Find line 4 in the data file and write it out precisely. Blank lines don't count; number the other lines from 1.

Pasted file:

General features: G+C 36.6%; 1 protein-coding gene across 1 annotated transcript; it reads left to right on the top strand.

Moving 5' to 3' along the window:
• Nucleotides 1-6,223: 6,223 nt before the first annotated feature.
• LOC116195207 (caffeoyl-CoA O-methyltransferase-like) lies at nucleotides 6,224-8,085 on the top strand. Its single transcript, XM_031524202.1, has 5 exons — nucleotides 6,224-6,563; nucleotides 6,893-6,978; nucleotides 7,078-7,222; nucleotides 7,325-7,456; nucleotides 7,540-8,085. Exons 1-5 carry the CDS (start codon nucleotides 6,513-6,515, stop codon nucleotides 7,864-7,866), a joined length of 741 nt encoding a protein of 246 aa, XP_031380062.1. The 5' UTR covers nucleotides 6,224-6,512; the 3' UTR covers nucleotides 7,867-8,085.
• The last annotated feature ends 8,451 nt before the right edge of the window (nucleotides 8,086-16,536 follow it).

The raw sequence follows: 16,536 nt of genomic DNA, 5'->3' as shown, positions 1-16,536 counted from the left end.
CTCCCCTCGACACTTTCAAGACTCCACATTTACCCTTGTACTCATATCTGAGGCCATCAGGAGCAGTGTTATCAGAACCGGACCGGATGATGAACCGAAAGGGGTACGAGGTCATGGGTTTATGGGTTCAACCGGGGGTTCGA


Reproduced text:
• LOC116195207 (caffeoyl-CoA O-methyltransferase-like) lies at nucleotides 6,224-8,085 on the top strand. Its single transcript, XM_031524202.1, has 5 exons — nucleotides 6,224-6,563; nucleotides 6,893-6,978; nucleotides 7,078-7,222; nucleotides 7,325-7,456; nucleotides 7,540-8,085. Exons 1-5 carry the CDS (start codon nucleotides 6,513-6,515, stop codon nucleotides 7,864-7,866), a joined length of 741 nt encoding a protein of 246 aa, XP_031380062.1. The 5' UTR covers nucleotides 6,224-6,512; the 3' UTR covers nucleotides 7,867-8,085.